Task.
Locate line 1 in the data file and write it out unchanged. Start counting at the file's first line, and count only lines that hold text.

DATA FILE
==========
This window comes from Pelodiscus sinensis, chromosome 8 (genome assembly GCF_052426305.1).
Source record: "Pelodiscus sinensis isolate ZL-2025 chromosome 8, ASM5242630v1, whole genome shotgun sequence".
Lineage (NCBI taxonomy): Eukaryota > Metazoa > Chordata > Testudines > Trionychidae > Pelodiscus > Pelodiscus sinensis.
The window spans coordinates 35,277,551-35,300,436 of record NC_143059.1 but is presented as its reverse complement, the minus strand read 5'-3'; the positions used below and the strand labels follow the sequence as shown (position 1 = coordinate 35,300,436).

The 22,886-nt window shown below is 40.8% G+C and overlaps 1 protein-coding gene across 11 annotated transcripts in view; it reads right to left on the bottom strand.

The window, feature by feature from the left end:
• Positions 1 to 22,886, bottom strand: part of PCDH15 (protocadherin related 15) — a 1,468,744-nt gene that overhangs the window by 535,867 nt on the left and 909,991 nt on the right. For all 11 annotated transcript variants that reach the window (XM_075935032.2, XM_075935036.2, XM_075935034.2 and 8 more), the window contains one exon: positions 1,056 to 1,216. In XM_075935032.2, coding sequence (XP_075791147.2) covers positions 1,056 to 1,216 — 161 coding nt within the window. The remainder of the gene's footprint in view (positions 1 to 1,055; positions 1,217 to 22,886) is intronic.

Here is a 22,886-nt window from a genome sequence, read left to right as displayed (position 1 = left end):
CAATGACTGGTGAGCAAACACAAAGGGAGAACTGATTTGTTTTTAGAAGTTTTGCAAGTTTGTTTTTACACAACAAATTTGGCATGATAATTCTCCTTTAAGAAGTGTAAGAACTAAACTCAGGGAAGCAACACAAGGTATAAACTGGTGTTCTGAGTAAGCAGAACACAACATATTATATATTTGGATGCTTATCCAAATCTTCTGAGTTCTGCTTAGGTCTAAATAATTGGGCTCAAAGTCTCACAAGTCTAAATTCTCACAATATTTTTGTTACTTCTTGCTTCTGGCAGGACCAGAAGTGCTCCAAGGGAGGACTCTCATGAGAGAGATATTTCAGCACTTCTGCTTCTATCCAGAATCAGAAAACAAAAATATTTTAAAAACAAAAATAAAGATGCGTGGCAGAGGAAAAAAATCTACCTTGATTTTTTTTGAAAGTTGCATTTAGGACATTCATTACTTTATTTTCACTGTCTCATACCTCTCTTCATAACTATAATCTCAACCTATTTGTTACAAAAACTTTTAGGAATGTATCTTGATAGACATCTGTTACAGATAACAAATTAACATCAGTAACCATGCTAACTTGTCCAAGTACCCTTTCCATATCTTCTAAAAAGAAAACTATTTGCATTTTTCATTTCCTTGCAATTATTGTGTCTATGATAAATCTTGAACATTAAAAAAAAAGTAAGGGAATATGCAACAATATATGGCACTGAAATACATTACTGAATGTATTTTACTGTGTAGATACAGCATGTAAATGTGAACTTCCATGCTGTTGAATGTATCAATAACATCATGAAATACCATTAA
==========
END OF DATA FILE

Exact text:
This window comes from Pelodiscus sinensis, chromosome 8 (genome assembly GCF_052426305.1).